“Therefore, since we have been justified through faith, we have peace with God through our Lord Jesus Christ…” (Romans 5:1 NIV).

His sacrifice is so satisfying to God that we will never see hell or know rejection.  So perfect, that indeed anyone who will come out of the woods naked for forgiveness will only know mercy and grace.  Christ, through his death and Resurrection, has made it possible for all who believe to come before God with a brutal self-abasing honesty about our motives, actions, and sinful desires.  He calls to us “come you sinners, poor and needy, lost and ruined by the fall!”  But if you in pride and unbelief tarry until you become better, you will never come at all.  Unlike Adam, I do not need to hide or fear.  My God has made peace with me in Christ.  I have no need to pass the buck, I can admit like David “I have sinned” and in my heart hear the prophets reply “You shall not die.  God has taken away your sin.”  Ahh, what a Savior!  What grace, that Christ was rejected so that I would not be!  Do you know oh child of God that you are a new creation that the righteousness of Christ rests on you and all who are in the second Adam.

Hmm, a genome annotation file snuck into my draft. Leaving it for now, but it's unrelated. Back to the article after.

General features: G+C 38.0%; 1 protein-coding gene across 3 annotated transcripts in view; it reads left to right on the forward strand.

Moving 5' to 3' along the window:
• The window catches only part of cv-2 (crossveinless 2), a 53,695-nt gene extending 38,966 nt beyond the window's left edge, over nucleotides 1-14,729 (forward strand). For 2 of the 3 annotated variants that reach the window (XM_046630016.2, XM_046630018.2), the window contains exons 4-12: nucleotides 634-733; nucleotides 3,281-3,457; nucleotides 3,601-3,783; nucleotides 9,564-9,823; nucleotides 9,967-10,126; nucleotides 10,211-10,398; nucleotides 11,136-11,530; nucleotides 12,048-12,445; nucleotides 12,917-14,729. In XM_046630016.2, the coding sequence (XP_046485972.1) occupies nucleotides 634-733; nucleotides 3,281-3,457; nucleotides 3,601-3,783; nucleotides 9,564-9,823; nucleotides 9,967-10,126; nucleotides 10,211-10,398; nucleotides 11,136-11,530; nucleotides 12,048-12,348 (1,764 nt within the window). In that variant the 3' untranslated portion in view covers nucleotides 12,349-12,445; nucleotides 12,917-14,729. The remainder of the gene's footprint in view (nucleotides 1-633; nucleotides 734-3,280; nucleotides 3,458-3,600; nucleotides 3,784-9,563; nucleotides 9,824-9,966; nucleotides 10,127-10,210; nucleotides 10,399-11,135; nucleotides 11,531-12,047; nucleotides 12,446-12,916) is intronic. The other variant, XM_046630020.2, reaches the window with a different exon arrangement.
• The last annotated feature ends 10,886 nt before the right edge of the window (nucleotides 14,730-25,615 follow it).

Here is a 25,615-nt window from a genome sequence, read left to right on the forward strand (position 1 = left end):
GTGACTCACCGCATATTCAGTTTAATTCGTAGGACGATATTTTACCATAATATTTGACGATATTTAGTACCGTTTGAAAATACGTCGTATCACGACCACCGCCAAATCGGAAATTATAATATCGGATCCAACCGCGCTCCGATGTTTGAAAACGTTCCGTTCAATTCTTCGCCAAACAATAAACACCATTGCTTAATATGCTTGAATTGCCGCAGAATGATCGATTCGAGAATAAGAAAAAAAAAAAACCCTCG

“Therefore, just as sin entered the world through one man, and death through sin, and in this way death came to all men, because all sinned – for before the law was given, sin was in the world.  But sin is not taken into account when there is no law.  Nevertheless, death reigned from the time of Adam to the time of Moses, even over those who did not sin by breaking a command, as did Adam, who was a pattern of the one to come.  But the gift is not like the trespass.  For if the many died by the trespass of the one man, how much more did God’s grace and the gift that came by the grace of the one man, Jesus Christ, overflow to the many!  Again, the gift of God is not like the result of the one man’s sin: The judgment followed one sin and brought condemnation, but the gift followed many trespasses and brought justification.  For if, by the trespass of the one man, death reigned through that man, how much more will those who receive God’s abundant provision of grace and of the gift of righteousness reign in life through the one man, Jesus Christ.  (Romans 5:12-17)